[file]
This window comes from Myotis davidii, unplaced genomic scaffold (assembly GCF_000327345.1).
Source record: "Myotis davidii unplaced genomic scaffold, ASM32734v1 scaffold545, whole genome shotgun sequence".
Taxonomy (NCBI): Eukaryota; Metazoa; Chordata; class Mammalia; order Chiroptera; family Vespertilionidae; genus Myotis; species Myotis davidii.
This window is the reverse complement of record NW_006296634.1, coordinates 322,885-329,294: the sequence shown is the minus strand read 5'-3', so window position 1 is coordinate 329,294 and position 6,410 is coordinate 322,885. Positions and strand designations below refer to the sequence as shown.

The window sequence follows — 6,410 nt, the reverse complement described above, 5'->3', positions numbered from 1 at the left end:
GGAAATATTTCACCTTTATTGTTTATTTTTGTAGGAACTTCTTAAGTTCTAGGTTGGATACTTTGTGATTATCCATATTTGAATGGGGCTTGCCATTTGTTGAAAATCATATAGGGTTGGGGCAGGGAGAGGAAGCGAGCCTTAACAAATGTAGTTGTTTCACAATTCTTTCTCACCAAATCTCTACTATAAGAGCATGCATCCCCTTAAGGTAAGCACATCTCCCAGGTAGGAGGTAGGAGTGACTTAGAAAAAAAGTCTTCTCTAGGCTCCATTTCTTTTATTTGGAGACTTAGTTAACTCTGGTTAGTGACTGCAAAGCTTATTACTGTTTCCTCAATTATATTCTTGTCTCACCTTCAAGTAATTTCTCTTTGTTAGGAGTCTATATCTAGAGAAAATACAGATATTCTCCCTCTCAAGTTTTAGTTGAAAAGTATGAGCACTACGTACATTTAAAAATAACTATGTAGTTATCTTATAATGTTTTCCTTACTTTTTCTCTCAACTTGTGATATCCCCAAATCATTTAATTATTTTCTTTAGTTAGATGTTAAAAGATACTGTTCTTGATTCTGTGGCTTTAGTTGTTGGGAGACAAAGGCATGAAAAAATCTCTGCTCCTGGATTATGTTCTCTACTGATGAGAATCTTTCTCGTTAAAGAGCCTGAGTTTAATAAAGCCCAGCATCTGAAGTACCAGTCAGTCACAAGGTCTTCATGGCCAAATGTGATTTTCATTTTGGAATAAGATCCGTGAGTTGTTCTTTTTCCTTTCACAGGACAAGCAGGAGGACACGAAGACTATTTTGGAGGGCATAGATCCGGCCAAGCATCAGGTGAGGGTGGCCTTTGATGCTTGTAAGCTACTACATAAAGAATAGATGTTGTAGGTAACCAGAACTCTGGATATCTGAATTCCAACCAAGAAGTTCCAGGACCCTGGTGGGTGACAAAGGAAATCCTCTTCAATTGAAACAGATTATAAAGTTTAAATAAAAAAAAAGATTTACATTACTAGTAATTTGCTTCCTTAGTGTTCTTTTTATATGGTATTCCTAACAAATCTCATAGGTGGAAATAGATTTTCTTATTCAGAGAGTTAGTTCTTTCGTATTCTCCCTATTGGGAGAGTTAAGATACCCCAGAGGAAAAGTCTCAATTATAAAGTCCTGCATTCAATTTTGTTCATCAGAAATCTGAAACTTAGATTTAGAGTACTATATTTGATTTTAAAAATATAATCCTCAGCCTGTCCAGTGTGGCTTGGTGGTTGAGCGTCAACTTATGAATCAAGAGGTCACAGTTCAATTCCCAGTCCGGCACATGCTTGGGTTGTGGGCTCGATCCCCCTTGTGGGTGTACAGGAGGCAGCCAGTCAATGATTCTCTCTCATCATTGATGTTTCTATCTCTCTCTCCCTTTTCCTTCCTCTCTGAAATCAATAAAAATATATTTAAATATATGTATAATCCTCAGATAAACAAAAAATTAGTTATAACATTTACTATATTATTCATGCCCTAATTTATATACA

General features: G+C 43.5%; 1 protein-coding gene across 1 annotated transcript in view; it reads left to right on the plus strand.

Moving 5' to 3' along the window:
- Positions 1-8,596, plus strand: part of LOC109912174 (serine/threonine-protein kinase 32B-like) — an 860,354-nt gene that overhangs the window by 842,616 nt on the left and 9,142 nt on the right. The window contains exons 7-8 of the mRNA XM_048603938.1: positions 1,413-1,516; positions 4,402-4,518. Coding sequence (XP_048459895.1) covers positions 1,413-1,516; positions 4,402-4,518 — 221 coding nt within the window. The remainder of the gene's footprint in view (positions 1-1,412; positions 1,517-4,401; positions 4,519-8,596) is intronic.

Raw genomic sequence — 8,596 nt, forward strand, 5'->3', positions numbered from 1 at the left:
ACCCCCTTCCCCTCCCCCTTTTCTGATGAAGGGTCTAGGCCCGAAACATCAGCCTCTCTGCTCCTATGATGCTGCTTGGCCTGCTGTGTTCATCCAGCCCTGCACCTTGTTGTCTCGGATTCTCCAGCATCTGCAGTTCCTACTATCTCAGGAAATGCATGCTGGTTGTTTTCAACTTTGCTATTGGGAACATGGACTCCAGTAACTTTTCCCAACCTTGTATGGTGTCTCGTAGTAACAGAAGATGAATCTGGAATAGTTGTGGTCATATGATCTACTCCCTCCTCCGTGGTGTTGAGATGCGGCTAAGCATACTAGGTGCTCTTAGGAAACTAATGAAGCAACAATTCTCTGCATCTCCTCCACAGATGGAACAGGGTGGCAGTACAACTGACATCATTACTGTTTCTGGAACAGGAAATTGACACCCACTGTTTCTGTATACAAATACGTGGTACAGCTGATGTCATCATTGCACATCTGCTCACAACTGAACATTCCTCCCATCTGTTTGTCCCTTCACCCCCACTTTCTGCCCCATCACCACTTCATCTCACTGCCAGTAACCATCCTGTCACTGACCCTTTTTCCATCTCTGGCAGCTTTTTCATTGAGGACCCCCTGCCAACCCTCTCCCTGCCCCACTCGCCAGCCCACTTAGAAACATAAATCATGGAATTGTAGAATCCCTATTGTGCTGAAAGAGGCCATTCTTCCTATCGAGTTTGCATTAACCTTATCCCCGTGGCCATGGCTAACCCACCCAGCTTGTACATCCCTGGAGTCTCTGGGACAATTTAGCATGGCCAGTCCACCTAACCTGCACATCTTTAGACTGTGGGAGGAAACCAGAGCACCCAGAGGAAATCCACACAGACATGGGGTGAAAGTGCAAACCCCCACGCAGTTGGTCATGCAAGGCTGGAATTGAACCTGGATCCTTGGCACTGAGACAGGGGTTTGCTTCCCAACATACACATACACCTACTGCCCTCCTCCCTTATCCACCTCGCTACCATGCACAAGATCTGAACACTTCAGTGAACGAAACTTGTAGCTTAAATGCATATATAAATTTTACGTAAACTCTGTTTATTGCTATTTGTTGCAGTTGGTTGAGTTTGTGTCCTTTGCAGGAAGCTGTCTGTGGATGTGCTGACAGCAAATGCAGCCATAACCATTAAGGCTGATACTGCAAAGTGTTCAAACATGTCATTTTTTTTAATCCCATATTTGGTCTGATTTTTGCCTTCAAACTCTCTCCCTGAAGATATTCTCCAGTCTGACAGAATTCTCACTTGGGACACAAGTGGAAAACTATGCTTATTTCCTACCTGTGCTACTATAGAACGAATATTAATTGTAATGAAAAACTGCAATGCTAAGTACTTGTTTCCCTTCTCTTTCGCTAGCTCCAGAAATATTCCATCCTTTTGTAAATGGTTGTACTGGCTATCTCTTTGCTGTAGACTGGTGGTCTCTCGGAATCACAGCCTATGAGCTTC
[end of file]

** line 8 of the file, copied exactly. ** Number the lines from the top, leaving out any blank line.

Moving 5' to 3' along the window: